Readers in need of a tipple would be advised to postpone until after reading the judgment. Again though the case shows that if one keeps a clear head, classic structures of applying EU law go a long way in untangling even complex matters of law and fact.
In 2008, the Waste Framework Directive was amended (Directive 2008/98) among others to give Member States more leeway in restricting exports of municipal waste.
Article 16(1) WFD now provides
‘1. Member States shall take appropriate measures, in cooperation with other Member States where this is necessary or advisable, to establish an integrated and adequate network of waste disposal installations and of installations for the recovery of mixed municipal waste collected from private households, including where such collection also covers such waste from other producers, taking into account best available techniques.
By way of derogation from Regulation (EC) No 1013/2006, Member States may, in order to protect their network, limit incoming shipments of waste destined to incinerators that are classified as recovery, where it has been established that such shipments would result in national waste having to be disposed of or waste having to be treated in a way that is not consistent with their waste management plans. Member States shall notify the Commission of any such decision. Member States may also limit outgoing shipments of waste on environmental grounds as set out in Regulation (EC) No 1013/2006.‘
The waste at issue is also known as ‘household’ or ‘domestic’ waste. It is not precisely defined in the WFD, although there are various indications pointing to the origin of the waste being relevant: municipal waste is waste collected from private households. (Things are confused by waste collected from industry sometimes being assimilated with ‘household’ waste, namely when its composition is considered ‘similar’; here of course confusion enters. For domestic waste itself would seem to be defined not by its composition but rather by its origin (even though that origin often betrays its composition)).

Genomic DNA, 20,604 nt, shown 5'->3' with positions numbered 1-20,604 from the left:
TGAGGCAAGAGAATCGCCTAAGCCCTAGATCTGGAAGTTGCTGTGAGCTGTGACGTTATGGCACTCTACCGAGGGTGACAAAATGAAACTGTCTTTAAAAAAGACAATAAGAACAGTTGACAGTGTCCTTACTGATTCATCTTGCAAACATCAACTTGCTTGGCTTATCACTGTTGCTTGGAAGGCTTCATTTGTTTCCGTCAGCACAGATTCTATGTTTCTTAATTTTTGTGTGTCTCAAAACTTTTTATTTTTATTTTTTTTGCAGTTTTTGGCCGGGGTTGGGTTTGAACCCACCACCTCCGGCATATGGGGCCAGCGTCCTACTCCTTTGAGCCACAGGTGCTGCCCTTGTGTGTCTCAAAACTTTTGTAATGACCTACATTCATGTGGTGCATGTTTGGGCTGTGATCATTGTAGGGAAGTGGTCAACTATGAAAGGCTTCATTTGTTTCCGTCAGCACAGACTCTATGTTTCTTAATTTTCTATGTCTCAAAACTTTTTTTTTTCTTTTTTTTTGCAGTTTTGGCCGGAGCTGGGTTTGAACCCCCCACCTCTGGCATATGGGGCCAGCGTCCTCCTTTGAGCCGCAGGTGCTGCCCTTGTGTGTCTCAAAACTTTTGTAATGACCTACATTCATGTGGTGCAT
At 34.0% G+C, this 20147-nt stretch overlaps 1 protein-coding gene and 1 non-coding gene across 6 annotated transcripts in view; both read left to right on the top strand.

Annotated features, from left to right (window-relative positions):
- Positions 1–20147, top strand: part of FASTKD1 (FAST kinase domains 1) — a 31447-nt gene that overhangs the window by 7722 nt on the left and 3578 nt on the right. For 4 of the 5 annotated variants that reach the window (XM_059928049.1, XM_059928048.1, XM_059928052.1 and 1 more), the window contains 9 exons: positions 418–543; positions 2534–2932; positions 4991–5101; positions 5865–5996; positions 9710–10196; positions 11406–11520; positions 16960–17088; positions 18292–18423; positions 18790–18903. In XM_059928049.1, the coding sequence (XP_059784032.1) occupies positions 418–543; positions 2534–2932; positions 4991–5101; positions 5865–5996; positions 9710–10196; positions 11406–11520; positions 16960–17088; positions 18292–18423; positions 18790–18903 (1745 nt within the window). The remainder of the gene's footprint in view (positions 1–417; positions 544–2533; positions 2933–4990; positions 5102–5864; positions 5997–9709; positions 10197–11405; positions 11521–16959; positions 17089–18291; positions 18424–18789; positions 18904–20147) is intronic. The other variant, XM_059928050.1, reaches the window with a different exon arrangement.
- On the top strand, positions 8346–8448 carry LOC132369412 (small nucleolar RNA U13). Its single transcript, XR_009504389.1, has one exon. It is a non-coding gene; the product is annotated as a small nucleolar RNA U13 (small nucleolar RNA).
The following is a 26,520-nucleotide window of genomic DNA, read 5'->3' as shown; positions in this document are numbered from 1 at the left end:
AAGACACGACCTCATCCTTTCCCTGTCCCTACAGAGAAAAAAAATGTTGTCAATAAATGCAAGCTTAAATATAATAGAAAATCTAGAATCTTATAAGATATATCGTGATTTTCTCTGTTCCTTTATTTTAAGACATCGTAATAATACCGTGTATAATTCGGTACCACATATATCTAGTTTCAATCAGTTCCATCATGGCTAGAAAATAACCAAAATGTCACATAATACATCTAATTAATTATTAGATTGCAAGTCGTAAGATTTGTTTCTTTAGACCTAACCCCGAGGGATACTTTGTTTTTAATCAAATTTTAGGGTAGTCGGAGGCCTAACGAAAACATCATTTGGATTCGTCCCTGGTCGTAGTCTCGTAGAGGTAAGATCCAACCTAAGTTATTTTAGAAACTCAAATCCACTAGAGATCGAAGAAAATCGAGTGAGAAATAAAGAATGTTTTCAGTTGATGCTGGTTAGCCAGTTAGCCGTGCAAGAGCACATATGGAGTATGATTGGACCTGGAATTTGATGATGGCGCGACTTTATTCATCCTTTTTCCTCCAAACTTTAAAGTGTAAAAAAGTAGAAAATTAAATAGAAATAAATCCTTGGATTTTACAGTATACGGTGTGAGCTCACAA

In Italcave, the Italian Council of State held on the categorisation of waste originating from shredding, sifting and packaging plants (also known as STIR). Thank you to Lucciano Butti for alerting me to the case.
This is where my input ends, I fear: I should like to hear from those possessing knowledge of Italian beyond my limited, summer holiday driven capabilities (and shall update this posting accordingly). From what I understand, the treatment of the waste was relevant in determining the issue however nature of that treatment, and the wastes’ origin and composition is at this stage not entirely clear to me.
There is environmental law and then there is environmental law.
On the one hand of the spectrum, one finds highbrow discussions such as in Kiobel, where novel approaches to regulation culminate in the discussion of how one can, if one should at all, subject multinational corporations to the strictest standards of environmental and human rights law, wherever they operate. These issues speak easily to faculty, students, activists and governments.
On the other extreme, the recent European Commission illustrative list of packaging. It confirms that for instance, wax layers around cheese are not packaging within the meaning of the European packaging and packaging waste Directive. Flower pots are, if they are not intended to stay with the plant for the rest of its life. The list is, I fear, highly relevant. No packaging = no packaging waste laws = no obligations to reduce such packaging, no packaging levies apply, no waste management company needs to be recruited to deal with the waste, no permit required for export, etc. These issues are a bit less handy to entertain with faculty, students, activists and governments. They speak to CFOs and compliance managers, rather than to the media. Lest it be to bemuze or provide ammunition for those who consider the EU to be over-regulatory.
I find it is in pondering both ends of the spectrum that environmental law truly comes to life.
Geert (just in case you wondered: tea bags: not packaging).